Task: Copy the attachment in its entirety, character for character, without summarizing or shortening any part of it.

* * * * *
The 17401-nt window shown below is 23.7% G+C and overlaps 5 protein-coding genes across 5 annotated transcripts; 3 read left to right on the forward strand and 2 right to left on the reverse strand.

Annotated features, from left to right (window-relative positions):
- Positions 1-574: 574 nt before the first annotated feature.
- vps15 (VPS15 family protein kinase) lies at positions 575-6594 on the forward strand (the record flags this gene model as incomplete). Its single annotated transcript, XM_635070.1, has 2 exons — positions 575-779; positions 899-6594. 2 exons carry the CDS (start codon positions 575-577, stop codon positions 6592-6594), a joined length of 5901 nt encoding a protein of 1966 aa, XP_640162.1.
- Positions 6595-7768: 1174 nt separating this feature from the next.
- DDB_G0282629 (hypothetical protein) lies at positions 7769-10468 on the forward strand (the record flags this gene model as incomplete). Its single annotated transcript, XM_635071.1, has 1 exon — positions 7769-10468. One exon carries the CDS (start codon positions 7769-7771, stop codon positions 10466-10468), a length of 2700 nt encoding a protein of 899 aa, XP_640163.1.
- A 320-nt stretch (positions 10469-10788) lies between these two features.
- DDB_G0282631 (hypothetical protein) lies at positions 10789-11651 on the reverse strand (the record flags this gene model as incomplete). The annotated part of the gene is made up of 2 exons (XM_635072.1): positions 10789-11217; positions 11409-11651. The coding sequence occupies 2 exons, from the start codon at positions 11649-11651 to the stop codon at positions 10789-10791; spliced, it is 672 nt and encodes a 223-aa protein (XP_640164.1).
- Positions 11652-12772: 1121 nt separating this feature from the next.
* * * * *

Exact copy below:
The 17401-nt window shown below is 23.7% G+C and overlaps 5 protein-coding genes across 5 annotated transcripts; 3 read left to right on the forward strand and 2 right to left on the reverse strand.

Annotated features, from left to right (window-relative positions):
- Positions 1-574: 574 nt before the first annotated feature.
- vps15 (VPS15 family protein kinase) lies at positions 575-6594 on the forward strand (the record flags this gene model as incomplete). Its single annotated transcript, XM_635070.1, has 2 exons — positions 575-779; positions 899-6594. 2 exons carry the CDS (start codon positions 575-577, stop codon positions 6592-6594), a joined length of 5901 nt encoding a protein of 1966 aa, XP_640162.1.
- Positions 6595-7768: 1174 nt separating this feature from the next.
- DDB_G0282629 (hypothetical protein) lies at positions 7769-10468 on the forward strand (the record flags this gene model as incomplete). Its single annotated transcript, XM_635071.1, has 1 exon — positions 7769-10468. One exon carries the CDS (start codon positions 7769-7771, stop codon positions 10466-10468), a length of 2700 nt encoding a protein of 899 aa, XP_640163.1.
- A 320-nt stretch (positions 10469-10788) lies between these two features.
- DDB_G0282631 (hypothetical protein) lies at positions 10789-11651 on the reverse strand (the record flags this gene model as incomplete). The annotated part of the gene is made up of 2 exons (XM_635072.1): positions 10789-11217; positions 11409-11651. The coding sequence occupies 2 exons, from the start codon at positions 11649-11651 to the stop codon at positions 10789-10791; spliced, it is 672 nt and encodes a 223-aa protein (XP_640164.1).
- Positions 11652-12772: 1121 nt separating this feature from the next.